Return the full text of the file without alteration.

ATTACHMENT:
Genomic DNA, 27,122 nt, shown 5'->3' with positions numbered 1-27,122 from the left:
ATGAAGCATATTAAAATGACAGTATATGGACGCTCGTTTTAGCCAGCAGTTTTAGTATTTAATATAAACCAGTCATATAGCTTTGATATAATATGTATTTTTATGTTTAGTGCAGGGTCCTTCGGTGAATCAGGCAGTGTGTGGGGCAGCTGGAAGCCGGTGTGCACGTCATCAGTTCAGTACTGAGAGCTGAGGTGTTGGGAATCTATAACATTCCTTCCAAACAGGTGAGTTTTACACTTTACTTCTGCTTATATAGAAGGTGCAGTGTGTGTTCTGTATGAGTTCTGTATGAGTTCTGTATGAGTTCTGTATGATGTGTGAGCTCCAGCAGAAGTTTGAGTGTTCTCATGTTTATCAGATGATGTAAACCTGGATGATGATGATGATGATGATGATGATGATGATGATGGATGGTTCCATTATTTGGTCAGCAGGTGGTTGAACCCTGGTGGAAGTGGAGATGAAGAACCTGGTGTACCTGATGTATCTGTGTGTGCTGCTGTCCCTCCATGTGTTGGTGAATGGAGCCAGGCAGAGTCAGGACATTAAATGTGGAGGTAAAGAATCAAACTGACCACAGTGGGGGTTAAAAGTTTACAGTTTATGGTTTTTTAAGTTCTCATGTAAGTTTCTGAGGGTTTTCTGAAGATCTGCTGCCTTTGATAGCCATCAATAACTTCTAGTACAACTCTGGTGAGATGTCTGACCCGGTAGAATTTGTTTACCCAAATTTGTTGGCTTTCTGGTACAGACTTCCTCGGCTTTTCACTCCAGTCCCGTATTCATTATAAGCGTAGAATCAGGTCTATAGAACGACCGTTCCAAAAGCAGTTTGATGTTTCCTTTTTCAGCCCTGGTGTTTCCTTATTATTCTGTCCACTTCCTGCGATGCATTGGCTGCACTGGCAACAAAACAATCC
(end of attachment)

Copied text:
Genomic DNA, 27,122 nt, shown 5'->3' with positions numbered 1-27,122 from the left:
ATGAAGCATATTAAAATGACAGTATATGGACGCTCGTTTTAGCCAGCAGTTTTAGTATTTAATATAAACCAGTCATATAGCTTTGATATAATATGTATTTTTATGTTTAGTGCAGGGTCCTTCGGTGAATCAGGCAGTGTGTGGGGCAGCTGGAAGCCGGTGTGCACGTCATCAGTTCAGTACTGAGAGCTGAGGTGTTGGGAATCTATAACATTCCTTCCAAACAGGTGAGTTTTACACTTTACTTCTGCTTATATAGAAGGTGCAGTGTGTGTTCTGTATGAGTTCTGTATGAGTTCTGTATGAGTTCTGTATGATGTGTGAGCTCCAGCAGAAGTTTGAGTGTTCTCATGTTTATCAGATGATGTAAACCTGGATGATGATGATGATGATGATGATGATGATGATGATGGATGGTTCCATTATTTGGTCAGCAGGTGGTTGAACCCTGGTGGAAGTGGAGATGAAGAACCTGGTGTACCTGATGTATCTGTGTGTGCTGCTGTCCCTCCATGTGTTGGTGAATGGAGCCAGGCAGAGTCAGGACATTAAATGTGGAGGTAAAGAATCAAACTGACCACAGTGGGGGTTAAAAGTTTACAGTTTATGGTTTTTTAAGTTCTCATGTAAGTTTCTGAGGGTTTTCTGAAGATCTGCTGCCTTTGATAGCCATCAATAACTTCTAGTACAACTCTGGTGAGATGTCTGACCCGGTAGAATTTGTTTACCCAAATTTGTTGGCTTTCTGGTACAGACTTCCTCGGCTTTTCACTCCAGTCCCGTATTCATTATAAGCGTAGAATCAGGTCTATAGAACGACCGTTCCAAAAGCAGTTTGATGTTTCCTTTTTCAGCCCTGGTGTTTCCTTATTATTCTGTCCACTTCCTGCGATGCATTGGCTGCACTGGCAACAAAACAATCC